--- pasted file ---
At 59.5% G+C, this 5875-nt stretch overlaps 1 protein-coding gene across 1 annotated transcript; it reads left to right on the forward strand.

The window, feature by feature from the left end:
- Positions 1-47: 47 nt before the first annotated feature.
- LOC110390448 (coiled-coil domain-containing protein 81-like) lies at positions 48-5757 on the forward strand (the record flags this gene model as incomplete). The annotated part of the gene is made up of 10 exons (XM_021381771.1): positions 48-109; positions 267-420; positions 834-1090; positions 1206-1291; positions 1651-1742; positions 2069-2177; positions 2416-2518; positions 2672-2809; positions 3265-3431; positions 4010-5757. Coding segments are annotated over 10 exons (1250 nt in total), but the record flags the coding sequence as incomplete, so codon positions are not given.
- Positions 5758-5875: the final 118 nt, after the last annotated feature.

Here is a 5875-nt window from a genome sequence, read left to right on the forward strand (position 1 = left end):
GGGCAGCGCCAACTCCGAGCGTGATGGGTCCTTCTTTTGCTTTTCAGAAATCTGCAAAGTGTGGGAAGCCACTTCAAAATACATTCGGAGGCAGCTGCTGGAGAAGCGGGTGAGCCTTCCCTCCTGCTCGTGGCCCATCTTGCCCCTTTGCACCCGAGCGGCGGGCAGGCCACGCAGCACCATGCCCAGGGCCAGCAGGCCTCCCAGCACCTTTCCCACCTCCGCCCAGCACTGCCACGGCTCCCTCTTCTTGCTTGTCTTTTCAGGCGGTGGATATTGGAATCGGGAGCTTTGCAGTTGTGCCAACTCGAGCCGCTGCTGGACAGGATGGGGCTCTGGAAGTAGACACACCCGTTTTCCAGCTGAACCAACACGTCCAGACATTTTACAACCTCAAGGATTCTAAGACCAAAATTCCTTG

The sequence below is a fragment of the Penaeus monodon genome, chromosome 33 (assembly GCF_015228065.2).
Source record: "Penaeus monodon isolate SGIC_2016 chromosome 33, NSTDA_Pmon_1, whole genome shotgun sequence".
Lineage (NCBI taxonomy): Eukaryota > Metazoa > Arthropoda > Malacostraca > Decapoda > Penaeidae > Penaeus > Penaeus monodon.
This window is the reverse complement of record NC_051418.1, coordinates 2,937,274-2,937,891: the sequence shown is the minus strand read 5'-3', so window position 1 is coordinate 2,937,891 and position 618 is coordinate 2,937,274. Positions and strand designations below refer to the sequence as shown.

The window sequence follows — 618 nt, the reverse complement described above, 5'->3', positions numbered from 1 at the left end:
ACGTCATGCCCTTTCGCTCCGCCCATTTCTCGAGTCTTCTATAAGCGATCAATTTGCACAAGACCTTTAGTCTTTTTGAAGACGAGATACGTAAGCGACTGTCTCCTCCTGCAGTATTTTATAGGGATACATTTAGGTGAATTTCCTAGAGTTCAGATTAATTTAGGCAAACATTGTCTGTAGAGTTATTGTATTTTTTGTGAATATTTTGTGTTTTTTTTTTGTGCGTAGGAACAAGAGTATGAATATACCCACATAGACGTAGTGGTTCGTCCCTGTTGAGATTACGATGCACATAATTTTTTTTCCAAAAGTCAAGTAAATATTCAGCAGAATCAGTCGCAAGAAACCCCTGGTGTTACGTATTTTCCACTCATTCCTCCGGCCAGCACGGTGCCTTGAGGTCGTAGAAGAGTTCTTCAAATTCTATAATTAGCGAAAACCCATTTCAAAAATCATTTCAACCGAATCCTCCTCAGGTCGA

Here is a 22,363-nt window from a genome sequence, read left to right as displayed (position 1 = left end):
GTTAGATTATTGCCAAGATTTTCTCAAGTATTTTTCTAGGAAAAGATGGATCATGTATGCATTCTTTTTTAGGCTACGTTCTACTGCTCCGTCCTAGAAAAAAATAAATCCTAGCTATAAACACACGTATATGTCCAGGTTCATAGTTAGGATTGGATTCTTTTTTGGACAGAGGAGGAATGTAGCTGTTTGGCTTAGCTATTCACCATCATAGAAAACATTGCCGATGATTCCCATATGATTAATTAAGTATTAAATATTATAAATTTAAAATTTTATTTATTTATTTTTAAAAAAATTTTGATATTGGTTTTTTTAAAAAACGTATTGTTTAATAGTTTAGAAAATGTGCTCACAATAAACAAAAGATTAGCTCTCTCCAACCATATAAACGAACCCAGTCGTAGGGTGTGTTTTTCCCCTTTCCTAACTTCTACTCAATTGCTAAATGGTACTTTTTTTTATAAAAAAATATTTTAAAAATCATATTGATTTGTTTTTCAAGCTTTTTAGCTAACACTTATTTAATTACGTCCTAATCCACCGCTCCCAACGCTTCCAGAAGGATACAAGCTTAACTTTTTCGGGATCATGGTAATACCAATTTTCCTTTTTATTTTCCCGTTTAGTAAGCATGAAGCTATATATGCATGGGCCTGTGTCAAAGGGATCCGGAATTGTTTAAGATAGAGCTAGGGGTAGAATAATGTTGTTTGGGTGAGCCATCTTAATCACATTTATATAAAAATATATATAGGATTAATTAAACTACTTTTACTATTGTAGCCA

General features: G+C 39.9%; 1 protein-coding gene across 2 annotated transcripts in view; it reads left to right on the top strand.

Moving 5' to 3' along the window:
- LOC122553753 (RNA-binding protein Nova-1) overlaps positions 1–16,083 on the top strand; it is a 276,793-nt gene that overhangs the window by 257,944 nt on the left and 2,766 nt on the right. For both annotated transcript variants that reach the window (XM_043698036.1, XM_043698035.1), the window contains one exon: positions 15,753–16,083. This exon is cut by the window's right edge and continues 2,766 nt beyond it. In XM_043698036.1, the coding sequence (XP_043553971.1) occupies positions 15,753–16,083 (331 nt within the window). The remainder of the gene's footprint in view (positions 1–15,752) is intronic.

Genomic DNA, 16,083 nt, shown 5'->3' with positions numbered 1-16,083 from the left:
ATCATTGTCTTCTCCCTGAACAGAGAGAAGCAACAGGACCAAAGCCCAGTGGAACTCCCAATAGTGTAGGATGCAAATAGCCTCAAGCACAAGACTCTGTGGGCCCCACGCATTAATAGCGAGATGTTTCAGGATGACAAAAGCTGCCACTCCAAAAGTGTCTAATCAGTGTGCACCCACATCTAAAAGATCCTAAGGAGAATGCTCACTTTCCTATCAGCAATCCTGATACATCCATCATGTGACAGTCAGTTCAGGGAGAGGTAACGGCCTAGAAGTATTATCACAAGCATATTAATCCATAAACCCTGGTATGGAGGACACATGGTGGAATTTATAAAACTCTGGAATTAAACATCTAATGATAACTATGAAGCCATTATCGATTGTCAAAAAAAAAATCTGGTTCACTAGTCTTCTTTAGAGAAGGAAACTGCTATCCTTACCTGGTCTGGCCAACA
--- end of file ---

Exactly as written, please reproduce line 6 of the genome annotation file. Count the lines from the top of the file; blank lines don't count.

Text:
Here is a 5875-nt window from a genome sequence, read left to right on the forward strand (position 1 = left end):